Regular bike, no?

Bike Man Dan hipped us to a fascinating new bike. This bike, designed by 21 year old Kevin Scott, gives you the flexibility of a folding bike but without the diminished wheel or frame size.  It also provides a built in locking mechanism to secure both wheels and the frame.

The frame can be stiffened using a rachet system or easily lossened The photos do not fully demonstrate how the locking systems works, but to read more about the bike click here.

It locks to itself!

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Meticulous Stop Motion Graffiti

A remarkable visual artist by the name of Blu has released numerous stop motion animations in the last few years. Fans of his work are excited as he recently completed a new short entitled Big Bang Big Boom.  As its name implies, the film tells a quick, abstracted narrative of the universe. I was particularly impressed by his depiction of humans toward the end.  Fascinating, creative, beautiful, and provoking. I can’t ask for much more than that in a piece of artwork.

If you like this short check out some of his others including Muto and Fino.

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Reading a National Geographic article about Seven of the Biggest Beasts of All Time, I came across a quote that needs to be shared. One of the biggest beasts was the Megalodon, a giant shark – the jaws of which, research indicates, carried more force than a T-rex’s maw.  The unbeatable quote, which is meant to help one visualize the size of such a beast, comes from Peter Klimley, a shark expert at UC Davis:

“A great white is about the size of the clasper, or penis, of a male megalodon.”

Note how big Megalodon’s clasper would be if it were the size of great white.  I like the ratio.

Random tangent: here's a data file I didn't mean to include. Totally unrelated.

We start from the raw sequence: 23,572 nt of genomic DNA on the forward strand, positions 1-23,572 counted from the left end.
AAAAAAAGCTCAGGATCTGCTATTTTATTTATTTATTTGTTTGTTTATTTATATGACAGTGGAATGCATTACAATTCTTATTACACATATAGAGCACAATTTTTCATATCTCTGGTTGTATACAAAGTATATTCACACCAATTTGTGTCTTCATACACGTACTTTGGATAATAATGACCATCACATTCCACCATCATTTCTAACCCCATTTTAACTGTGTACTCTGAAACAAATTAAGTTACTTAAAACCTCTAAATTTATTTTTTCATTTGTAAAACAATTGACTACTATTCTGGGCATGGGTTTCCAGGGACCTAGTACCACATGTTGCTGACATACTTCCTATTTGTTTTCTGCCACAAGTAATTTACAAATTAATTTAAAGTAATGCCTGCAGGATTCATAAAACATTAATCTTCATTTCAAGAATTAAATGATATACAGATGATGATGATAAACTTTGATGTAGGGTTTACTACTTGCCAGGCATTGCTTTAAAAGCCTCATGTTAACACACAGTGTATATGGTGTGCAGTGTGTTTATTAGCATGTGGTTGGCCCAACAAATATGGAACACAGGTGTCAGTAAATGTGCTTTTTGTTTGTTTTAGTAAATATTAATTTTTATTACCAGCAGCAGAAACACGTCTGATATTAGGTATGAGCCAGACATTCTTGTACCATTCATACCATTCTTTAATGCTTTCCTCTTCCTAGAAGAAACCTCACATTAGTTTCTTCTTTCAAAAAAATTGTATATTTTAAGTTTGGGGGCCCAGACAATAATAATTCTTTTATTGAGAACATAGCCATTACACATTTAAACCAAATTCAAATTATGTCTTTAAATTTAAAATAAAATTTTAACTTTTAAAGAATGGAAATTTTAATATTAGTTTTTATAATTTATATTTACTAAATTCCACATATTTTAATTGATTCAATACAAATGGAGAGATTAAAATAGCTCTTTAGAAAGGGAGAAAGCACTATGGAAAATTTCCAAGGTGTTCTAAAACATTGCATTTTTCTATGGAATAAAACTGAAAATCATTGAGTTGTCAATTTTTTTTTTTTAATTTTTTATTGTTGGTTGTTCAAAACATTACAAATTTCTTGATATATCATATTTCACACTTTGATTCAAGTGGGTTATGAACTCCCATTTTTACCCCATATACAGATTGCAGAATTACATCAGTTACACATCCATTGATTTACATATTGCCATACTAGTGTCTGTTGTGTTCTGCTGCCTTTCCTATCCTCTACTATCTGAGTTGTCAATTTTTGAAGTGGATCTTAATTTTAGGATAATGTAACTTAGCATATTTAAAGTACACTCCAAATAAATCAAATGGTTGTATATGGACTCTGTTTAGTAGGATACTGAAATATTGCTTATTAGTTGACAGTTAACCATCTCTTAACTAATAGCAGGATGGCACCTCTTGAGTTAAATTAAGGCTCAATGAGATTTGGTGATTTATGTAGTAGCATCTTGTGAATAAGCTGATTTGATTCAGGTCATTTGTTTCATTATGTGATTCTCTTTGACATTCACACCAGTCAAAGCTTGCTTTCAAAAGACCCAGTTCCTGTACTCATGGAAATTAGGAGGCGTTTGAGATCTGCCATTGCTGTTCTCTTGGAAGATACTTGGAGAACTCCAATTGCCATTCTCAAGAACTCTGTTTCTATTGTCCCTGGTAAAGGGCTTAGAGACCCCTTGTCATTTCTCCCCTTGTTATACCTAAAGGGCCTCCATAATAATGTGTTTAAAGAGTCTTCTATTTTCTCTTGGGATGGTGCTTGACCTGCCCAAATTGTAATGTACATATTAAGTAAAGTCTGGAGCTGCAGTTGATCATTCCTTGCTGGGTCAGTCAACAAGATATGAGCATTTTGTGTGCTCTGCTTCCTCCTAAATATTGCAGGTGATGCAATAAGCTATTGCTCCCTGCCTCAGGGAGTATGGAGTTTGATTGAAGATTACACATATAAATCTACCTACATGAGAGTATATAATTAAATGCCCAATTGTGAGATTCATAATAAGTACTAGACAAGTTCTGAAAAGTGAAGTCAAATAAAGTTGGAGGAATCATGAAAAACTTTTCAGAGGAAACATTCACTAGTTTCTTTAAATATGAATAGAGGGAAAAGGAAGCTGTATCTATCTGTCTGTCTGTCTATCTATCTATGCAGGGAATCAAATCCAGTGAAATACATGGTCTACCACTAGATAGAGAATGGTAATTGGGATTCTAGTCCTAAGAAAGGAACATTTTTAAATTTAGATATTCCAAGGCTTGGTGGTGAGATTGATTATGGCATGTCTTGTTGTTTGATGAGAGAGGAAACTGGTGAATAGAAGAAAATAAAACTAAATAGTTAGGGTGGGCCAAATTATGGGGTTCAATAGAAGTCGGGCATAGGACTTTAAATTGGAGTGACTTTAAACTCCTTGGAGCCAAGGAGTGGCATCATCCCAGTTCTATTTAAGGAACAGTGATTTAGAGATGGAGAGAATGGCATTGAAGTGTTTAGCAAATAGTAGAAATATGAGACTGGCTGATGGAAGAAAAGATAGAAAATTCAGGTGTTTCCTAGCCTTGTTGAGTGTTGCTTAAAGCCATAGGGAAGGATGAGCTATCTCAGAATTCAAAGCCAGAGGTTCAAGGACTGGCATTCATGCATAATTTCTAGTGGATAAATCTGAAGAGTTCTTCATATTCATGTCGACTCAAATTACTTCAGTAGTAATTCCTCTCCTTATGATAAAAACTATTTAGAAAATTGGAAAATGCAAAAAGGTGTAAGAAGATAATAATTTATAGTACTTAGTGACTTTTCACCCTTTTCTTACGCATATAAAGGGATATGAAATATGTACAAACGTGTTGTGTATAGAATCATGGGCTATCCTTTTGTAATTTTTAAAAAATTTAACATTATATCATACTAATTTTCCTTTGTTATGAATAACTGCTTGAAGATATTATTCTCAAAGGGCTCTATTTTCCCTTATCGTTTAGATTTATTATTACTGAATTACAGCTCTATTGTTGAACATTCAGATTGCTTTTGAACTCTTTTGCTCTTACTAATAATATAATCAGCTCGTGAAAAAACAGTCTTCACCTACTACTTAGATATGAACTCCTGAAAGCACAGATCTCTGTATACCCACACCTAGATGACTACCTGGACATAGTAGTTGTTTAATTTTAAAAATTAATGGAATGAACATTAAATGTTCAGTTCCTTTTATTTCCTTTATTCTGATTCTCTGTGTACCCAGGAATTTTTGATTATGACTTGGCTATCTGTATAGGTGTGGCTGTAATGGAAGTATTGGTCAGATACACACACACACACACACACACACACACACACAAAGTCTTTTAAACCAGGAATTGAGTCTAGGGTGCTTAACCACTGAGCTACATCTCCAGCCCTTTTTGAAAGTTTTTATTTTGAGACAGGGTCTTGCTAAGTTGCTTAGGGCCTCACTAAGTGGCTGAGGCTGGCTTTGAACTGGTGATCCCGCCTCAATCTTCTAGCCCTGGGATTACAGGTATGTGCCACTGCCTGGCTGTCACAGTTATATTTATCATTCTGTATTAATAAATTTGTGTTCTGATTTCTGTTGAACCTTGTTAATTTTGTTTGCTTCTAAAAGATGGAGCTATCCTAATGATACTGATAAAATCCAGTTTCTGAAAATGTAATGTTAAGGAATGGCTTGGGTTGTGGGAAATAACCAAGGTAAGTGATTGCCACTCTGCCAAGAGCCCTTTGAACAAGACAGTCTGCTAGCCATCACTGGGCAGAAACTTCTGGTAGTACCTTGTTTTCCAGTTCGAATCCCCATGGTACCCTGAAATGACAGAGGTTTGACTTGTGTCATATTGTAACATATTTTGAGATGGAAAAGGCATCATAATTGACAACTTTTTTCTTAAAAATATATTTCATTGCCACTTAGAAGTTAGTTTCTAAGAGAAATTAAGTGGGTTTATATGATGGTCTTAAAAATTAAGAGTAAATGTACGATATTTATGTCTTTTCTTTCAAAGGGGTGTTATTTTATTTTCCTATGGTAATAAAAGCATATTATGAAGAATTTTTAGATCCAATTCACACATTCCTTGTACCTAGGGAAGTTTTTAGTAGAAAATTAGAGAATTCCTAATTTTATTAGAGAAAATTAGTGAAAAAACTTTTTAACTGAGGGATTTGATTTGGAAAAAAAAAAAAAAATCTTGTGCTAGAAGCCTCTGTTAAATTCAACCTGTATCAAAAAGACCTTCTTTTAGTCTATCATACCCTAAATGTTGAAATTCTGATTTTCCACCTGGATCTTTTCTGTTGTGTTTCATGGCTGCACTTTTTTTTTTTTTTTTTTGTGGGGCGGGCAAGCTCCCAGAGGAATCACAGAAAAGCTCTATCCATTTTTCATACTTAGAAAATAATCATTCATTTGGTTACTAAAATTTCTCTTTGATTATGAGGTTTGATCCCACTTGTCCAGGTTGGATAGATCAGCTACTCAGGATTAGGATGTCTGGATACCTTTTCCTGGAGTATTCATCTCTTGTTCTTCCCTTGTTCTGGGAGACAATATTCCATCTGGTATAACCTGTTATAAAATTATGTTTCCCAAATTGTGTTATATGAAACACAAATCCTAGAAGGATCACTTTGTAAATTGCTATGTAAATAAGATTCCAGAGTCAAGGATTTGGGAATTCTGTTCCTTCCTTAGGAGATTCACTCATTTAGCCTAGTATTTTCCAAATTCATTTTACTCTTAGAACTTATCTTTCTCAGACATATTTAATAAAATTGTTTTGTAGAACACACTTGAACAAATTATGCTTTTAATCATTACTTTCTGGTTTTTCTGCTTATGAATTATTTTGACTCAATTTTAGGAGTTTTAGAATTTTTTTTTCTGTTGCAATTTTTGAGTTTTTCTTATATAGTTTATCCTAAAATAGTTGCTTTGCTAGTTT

Check out the megalodon article to see the quote or other cool pics of sharks and megalodon renderings.

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Happy 150th Birthday Market Rail Line

The only known photo of the Market Street Railroad train was taken around 1860 at Market and Third streets. Courtesy: Market Street Railway

Last Sunday, July the 4th, was a historic day not just for our country but also for the rail line running along Market street. Did you know that the first street railway in SF was a two-cars steam train first created in 1860?

Before that, the young cities inhabitant only had the option of walking, cycling (thank God it is making a come back!), or horse riding. Omnibuses, pulled by horses, seated only 10 to 12 passengers and were prohibitively expensive ($1 per ride!).

After the steam train, in 1867, horses returned to the scene and began pulling rail cars.  By 1883, the horses were again replaced, this time by cable cars. The 1906 earthquake destroyed the former cable car system on Market which was subsequently replaced by an electric car system with four rails. The rest is more familiar history – BART, MUNI, et al.

If nothing else, it is remarkable that Market Street has had rail transit on its surface longer than any other main street in the United States. It certainly makes me proud.

Learn more from the SF Gate article that tipped me off.

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Giant Toothed Sperm Whale

Artist's impression of Leviathan melvillei preying on a baleen whale. C. Letenneur (MNHN)

Nature recently published findings from the 2008 fossil discovery of an extinct sperm whale named after Moby Dick. The prehistoric sperm whale, of which researchers discovered 75% of a skull dating to approximately 12-13 million years ago, has been given the taxonomic name of Leviathan melvillei.

Estimated to have grown anywhere from 13.5 to 17.5 meters (44.3 to 57.4 feet), L. melvillei was not larger than modern-day sperm whales.  What was remarkable about these whales were the size of their teeth. The largest teeth on theses whales were more than 36 centimeters (14.2inches) long!! That is nearly 10 centimeters longer than the largest recorded sperm whale tooth.